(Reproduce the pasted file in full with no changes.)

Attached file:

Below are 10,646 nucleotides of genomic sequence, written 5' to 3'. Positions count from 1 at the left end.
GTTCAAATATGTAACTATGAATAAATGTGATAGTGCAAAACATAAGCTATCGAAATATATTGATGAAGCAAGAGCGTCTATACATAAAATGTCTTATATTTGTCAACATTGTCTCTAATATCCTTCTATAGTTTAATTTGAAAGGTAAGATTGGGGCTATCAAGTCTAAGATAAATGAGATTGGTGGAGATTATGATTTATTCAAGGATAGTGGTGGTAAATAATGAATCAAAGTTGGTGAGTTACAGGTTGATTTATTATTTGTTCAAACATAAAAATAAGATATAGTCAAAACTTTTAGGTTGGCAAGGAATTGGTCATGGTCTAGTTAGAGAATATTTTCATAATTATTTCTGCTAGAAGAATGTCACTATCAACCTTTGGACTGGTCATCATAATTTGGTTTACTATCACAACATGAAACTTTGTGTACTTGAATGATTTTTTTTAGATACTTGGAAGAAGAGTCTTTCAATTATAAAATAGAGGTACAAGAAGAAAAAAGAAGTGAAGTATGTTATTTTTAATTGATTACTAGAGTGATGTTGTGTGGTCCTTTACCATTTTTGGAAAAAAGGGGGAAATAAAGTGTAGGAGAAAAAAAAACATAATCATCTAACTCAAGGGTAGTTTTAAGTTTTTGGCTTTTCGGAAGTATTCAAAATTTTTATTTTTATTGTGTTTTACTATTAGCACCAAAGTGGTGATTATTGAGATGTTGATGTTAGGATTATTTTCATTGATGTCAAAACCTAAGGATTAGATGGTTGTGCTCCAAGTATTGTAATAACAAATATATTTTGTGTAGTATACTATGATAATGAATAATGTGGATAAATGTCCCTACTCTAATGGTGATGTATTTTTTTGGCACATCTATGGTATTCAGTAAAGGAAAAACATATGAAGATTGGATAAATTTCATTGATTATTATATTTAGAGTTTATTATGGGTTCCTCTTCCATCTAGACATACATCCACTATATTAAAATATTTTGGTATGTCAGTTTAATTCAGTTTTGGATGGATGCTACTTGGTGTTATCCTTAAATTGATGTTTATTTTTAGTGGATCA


Below are 10,646 nucleotides of genomic sequence, written 5' to 3'. Positions count from 1 at the left end.
GTTCAAATATGTAACTATGAATAAATGTGATAGTGCAAAACATAAGCTATCGAAATATATTGATGAAGCAAGAGCGTCTATACATAAAATGTCTTATATTTGTCAACATTGTCTCTAATATCCTTCTATAGTTTAATTTGAAAGGTAAGATTGGGGCTATCAAGTCTAAGATAAATGAGATTGGTGGAGATTATGATTTATTCAAGGATAGTGGTGGTAAATAATGAATCAAAGTTGGTGAGTTACAGGTTGATTTATTATTTGTTCAAACATAAAAATAAGATATAGTCAAAACTTTTAGGTTGGCAAGGAATTGGTCATGGTCTAGTTAGAGAATATTTTCATAATTATTTCTGCTAGAAGAATGTCACTATCAACCTTTGGACTGGTCATCATAATTTGGTTTACTATCACAACATGAAACTTTGTGTACTTGAATGATTTTTTTTAGATACTTGGAAGAAGAGTCTTTCAATTATAAAATAGAGGTACAAGAAGAAAAAAGAAGTGAAGTATGTTATTTTTAATTGATTACTAGAGTGATGTTGTGTGGTCCTTTACCATTTTTGGAAAAAAGGGGGAAATAAAGTGTAGGAGAAAAAAAAACATAATCATCTAACTCAAGGGTAGTTTTAAGTTTTTGGCTTTTCGGAAGTATTCAAAATTTTTATTTTTATTGTGTTTTACTATTAGCACCAAAGTGGTGATTATTGAGATGTTGATGTTAGGATTATTTTCATTGATGTCAAAACCTAAGGATTAGATGGTTGTGCTCCAAGTATTGTAATAACAAATATATTTTGTGTAGTATACTATGATAATGAATAATGTGGATAAATGTCCCTACTCTAATGGTGATGTATTTTTTTGGCACATCTATGGTATTCAGTAAAGGAAAAACATATGAAGATTGGATAAATTTCATTGATTATTATATTTAGAGTTTATTATGGGTTCCTCTTCCATCTAGACATACATCCACTATATTAAAATATTTTGGTATGTCAGTTTAATTCAGTTTTGGATGGATGCTACTTGGTGTTATCCTTAAATTGATGTTTATTTTTAGTGGATCA